Your Spring Landscape To Do List

As the days warm and become longer, it’s time to start thinking about the spring. In addition to cleaning up around the house, there are several landscaping activities that you generally want to do in the springtime. The question is, where do you start?

If you’re not sure how to tackle your spring to-do list, here are a few suggestions. These are some of the most common landscaping tasks that need doing once things start to warm up, and knocking them out early can make other landscaping tasks easier as the year goes on. Who knows, taking care of some of these items might even get you inspired to take on a larger landscaping project later in the year.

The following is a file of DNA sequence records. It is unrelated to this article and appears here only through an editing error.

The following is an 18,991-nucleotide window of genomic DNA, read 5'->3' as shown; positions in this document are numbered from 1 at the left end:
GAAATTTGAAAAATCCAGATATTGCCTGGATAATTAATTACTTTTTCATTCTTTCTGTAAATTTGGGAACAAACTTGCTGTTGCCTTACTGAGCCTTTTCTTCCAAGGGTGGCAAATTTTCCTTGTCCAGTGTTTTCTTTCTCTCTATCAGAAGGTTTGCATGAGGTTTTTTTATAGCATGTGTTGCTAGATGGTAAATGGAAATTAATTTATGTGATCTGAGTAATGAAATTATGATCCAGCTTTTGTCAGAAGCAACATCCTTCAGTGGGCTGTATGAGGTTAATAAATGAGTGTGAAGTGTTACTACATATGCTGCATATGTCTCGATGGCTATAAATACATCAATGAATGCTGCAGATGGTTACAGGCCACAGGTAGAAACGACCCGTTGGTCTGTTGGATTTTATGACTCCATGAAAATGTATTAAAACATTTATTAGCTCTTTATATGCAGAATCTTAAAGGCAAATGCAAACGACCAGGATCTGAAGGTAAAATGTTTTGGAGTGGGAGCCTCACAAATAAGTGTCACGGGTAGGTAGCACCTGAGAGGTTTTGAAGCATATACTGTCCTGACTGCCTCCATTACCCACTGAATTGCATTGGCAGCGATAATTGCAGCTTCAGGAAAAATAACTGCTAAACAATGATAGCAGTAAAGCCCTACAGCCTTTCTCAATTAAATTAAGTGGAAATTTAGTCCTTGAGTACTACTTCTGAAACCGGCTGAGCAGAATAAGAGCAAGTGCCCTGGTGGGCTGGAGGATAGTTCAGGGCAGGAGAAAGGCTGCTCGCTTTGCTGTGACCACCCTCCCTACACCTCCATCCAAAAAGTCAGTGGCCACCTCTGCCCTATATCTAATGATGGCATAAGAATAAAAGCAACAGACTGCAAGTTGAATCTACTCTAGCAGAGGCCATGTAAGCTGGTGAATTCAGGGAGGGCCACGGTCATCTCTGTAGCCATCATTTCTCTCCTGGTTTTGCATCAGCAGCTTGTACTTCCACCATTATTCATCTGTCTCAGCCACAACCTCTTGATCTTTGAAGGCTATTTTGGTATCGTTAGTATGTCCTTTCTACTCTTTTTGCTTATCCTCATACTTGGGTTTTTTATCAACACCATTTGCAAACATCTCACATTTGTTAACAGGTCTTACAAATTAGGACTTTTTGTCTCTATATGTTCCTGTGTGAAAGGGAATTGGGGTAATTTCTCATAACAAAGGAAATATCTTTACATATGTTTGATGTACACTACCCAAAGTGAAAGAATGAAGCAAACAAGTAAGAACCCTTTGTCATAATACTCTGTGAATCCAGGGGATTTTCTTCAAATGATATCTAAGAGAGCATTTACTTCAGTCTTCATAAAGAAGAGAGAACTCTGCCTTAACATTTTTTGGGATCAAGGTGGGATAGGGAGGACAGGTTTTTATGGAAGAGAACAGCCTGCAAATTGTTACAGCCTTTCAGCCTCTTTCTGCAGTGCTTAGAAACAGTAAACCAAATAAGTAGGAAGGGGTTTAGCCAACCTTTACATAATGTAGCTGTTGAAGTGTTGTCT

Prune the Trees and Shrubs

Early spring is a great time to prune most of your trees and shrubs, since it’s before they get into a strong growth period. Early pruning allows you to shape them the way you want them to be and gives you a chance to eliminate unwanted overhangs and encroachment. If you wait until there’s new growth you can actually stunt some of that growth and make it harder to control how your trees and shrubs are forming.

Prep Your Lawn

If you want your lawn to look its best, you need to show it some love in the spring. Aerate the lawn to help break up soil, dethatch it to help it grow in thicker, and sow some seed to fill in bare spots.

Clean Up Your Flower Beds

If you’ve got flower beds around your home, chances are they could use a bit of picking up after the winter. Get rid of any damaged plants, pull any weeds or grass that tried to get established during the winter, and tidy up any debris or other crud that might have found their way into your beds. You should also pull away the winter mulch surrounding your perennials and divide them to get your beds off to a good start.

Feed and Protect